Of course a good DSO has its merits too, I use an older one myself (a Fluke/Philips dual domain "combiscope", with CRT and as big as your Tek). Math&display functions, averaging, storage and plotting to a PC is really nice to have, but not something essentially needed IMHO. Synchronous averaging to filter out uncorrelated noise, and the occasional single shot, are my main uses of the digital sampling mode.

I'd keep the Tek if I were you and try rebuild the closet so that it looks alike an airplane cockpit. :D

tvrgeek 9th August 2012 11:59 AM

"I'd keep the Tek if I were you and try rebuild the closet so that it looks alike an airplane cockpit"

It already does, that's the problem. Parts, generators, counters, meters, supplies, tools on one door, cables hang from the other. My total space if 4 feet wide and two deep.

Being another gray haired old man, I really hear your comment about trace quality. I learned on old 500 series tube jobs, ( 564? 60 M dual gun, trace like a knife edge!) then spent my tech years with 7900/7800 series and good old 465's. Every generation they get worse. But that single shot or even static screen capture would be really nice. I do need delayed trigger. I make do with Zalscope for single shot, but it is limited to 44.1K sample, even though I have a 128K interface. Even at that, useless for amp stability or what little digital I still do.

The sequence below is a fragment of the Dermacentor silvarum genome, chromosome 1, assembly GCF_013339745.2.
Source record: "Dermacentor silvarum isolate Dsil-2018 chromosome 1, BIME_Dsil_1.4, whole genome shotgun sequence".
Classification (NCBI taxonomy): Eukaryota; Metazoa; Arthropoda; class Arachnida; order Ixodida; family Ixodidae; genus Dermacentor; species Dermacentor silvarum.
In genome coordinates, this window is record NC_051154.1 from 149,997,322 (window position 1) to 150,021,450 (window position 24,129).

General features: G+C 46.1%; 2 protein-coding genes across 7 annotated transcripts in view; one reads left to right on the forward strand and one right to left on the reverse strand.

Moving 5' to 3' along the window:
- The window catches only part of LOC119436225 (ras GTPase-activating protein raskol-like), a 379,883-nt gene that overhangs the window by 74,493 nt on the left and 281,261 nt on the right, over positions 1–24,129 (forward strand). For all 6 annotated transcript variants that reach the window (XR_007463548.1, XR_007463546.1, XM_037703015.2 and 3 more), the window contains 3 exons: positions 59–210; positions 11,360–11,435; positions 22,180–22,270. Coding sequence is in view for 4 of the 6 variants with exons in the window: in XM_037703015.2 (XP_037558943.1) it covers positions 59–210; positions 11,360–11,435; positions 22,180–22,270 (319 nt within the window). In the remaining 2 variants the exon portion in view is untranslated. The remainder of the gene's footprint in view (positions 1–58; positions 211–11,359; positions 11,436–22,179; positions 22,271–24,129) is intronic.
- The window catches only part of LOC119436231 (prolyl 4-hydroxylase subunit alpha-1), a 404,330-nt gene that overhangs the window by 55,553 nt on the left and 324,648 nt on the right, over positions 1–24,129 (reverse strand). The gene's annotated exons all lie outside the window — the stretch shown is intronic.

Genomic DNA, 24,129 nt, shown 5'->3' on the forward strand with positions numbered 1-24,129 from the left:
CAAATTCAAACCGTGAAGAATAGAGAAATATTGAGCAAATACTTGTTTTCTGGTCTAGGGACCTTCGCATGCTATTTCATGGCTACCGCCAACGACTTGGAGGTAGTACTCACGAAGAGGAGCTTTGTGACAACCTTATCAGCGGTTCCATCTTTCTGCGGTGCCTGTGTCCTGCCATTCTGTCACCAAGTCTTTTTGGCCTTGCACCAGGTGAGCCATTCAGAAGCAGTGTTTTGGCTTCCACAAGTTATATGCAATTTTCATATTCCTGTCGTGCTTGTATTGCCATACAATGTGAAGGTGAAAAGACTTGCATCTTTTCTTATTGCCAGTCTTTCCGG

Maybe my best bet is to go ahead and move everything to my back workshop. I haven't as I do some metal fab and metal dust, welding, and spray paint are not exactly good environments for a test bench. Not sure a curtain would be enough. Maybe. At least I moved my wood shop to the back of the garage when I sold my TVR and Mog. Do I have too many hobbies?

audiohead 9th August 2012 04:04 PM

Have you considered buying a tek scope cart?


macboy 9th August 2012 06:01 PM

Another option is to store it under the bench, and slide it out and use it vertically when needed. You could put it on a little step stool if you want it closer to benchtop level.
I have a digital scope and an analog one (a Tek 2236). I wouldn't give up either one; they are each very useful in different ways.

Enzo 9th August 2012 08:25 PM

I do that out in the warehouse. If I take the scope out there to work on something, I sit in my rollaround desk chair with the scope on the floor beside me looking up. Glanging from the work unit on the benchtop to the scope beside my thigh is easy.

tvrgeek 10th August 2012 11:37 AM

In my many years in the factory and in field support, I have used scopes in many creative locations. I am VERY space limited. I was just probing to see if the new compact LCD jobs have advanced enough and are cheap enough to switch. Besides the space, storage would be really sweet. It sounds like I can't have everything for peanuts just yet. My best bet may be to cut a pocket in the back wall to gain 3 inches.

Samuel Groner 10th August 2012 05:36 PM

Perhaps a Tek SC504 would be a solution? Particularly if you have/plan for other 500 series plugins.